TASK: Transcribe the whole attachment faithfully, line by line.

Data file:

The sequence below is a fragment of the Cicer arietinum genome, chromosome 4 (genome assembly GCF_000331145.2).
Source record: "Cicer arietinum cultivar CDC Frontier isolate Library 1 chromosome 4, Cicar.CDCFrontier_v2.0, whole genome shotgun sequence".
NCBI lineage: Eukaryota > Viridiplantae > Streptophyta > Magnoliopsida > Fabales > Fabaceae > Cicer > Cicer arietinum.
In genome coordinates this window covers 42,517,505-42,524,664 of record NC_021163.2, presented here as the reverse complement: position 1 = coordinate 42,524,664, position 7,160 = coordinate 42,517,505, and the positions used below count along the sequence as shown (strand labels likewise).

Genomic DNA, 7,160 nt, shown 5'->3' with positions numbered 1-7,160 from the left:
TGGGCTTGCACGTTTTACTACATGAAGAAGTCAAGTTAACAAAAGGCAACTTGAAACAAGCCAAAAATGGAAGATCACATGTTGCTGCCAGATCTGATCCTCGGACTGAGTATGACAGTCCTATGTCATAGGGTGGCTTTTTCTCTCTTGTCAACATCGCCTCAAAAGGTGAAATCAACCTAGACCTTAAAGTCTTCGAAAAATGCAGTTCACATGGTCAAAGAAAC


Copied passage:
The sequence below is a fragment of the Cicer arietinum genome, chromosome 4 (genome assembly GCF_000331145.2).
Source record: "Cicer arietinum cultivar CDC Frontier isolate Library 1 chromosome 4, Cicar.CDCFrontier_v2.0, whole genome shotgun sequence".
NCBI lineage: Eukaryota > Viridiplantae > Streptophyta > Magnoliopsida > Fabales > Fabaceae > Cicer > Cicer arietinum.
In genome coordinates this window covers 42,517,505-42,524,664 of record NC_021163.2, presented here as the reverse complement: position 1 = coordinate 42,524,664, position 7,160 = coordinate 42,517,505, and the positions used below count along the sequence as shown (strand labels likewise).

Genomic DNA, 7,160 nt, shown 5'->3' with positions numbered 1-7,160 from the left:
TGGGCTTGCACGTTTTACTACATGAAGAAGTCAAGTTAACAAAAGGCAACTTGAAACAAGCCAAAAATGGAAGATCACATGTTGCTGCCAGATCTGATCCTCGGACTGAGTATGACAGTCCTATGTCATAGGGTGGCTTTTTCTCTCTTGTCAACATCGCCTCAAAAGGTGAAATCAACCTAGACCTTAAAGTCTTCGAAAAATGCAGTTCACATGGTCAAAGAAAC